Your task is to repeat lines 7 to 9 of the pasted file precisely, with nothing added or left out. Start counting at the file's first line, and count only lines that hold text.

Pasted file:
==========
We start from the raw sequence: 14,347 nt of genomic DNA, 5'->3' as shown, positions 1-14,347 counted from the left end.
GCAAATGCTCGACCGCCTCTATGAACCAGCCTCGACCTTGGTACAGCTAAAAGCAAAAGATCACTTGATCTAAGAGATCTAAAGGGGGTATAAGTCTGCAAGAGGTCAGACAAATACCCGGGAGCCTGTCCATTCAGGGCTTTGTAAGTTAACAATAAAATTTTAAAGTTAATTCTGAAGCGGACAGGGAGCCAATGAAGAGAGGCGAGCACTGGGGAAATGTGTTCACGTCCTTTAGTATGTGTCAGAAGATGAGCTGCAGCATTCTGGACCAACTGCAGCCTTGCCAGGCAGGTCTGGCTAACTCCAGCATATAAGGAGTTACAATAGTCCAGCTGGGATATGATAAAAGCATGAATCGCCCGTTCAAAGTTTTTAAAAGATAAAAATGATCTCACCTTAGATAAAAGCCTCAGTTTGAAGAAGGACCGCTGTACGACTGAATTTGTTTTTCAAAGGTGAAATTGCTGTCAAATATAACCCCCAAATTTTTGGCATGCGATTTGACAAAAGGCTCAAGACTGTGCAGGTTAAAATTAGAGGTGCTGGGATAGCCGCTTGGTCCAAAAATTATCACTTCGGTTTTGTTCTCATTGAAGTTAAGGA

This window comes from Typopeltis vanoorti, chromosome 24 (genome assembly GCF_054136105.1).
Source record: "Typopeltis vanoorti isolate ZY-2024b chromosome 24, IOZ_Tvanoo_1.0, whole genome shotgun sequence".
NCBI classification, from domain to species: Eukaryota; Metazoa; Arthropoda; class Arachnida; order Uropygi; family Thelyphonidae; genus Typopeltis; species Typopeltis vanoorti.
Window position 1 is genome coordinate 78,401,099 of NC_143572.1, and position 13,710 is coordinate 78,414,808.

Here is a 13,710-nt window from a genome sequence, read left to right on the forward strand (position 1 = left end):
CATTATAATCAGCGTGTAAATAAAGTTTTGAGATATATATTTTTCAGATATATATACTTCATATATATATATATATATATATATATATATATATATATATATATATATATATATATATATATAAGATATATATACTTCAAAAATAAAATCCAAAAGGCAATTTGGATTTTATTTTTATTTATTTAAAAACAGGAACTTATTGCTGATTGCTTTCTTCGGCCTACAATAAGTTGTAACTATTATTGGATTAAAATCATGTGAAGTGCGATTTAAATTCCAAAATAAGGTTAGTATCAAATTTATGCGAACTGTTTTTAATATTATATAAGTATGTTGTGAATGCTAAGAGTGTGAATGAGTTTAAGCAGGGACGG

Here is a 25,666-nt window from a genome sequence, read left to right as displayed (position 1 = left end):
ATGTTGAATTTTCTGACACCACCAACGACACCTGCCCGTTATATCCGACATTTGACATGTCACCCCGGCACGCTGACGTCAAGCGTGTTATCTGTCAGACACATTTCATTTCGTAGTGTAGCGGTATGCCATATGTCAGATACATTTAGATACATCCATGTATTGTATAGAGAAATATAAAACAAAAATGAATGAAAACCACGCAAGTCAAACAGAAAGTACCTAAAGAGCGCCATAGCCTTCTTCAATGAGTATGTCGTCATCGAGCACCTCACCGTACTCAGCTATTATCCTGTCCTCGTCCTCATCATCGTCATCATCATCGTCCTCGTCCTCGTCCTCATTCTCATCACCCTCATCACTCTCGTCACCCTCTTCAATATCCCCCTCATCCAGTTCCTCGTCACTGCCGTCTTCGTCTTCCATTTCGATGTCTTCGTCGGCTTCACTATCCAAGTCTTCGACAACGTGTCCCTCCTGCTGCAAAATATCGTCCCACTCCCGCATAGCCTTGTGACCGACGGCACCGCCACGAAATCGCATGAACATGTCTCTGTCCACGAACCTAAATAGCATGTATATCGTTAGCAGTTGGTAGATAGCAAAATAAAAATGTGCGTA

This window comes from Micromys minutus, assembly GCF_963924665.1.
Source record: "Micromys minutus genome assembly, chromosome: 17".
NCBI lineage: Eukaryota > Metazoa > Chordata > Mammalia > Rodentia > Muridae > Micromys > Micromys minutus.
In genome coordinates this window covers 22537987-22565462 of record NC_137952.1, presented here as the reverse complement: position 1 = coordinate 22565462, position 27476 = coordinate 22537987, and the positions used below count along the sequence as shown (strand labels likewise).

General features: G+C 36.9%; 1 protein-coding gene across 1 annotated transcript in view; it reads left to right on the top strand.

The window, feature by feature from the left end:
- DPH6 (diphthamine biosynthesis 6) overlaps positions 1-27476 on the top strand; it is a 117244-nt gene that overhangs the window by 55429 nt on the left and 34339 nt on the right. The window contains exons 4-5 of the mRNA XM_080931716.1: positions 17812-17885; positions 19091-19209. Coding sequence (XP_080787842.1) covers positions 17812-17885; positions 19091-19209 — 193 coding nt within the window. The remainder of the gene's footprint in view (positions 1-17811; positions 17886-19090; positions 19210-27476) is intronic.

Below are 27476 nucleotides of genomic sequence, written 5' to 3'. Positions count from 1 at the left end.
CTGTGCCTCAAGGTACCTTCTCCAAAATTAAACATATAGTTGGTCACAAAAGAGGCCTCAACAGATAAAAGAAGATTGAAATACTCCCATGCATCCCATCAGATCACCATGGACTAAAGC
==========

Here is a 13,710-nt window from a genome sequence, read left to right on the forward strand (position 1 = left end):
CATTATAATCAGCGTGTAAATAAAGTTTTGAGATATATATTTTTCAGATATATATACTTCATATATATATATATATATATATATATATATATATATATATATATATATATATATATATATATAAGATATATATACTTCAAAAATAAAATCCAAAAGGCAATTTGGATTTTATTTTTATTTATTTAAAAACAGGAACTTATTGCTGATTGCTTTCTTCGGCCTACAATAAGTTGTAACTATTATTGGATTAAAATCATGTGAAGTGCGATTTAAATTCCAAAATAAGGTTAGTATCAAATTTATGCGAACTGTTTTTAATATTATATAAGTATGTTGTGAATGCTAAGAGTGTGAATGAGTTTAAGCAGGGACGG

Here is a 25,666-nt window from a genome sequence, read left to right as displayed (position 1 = left end):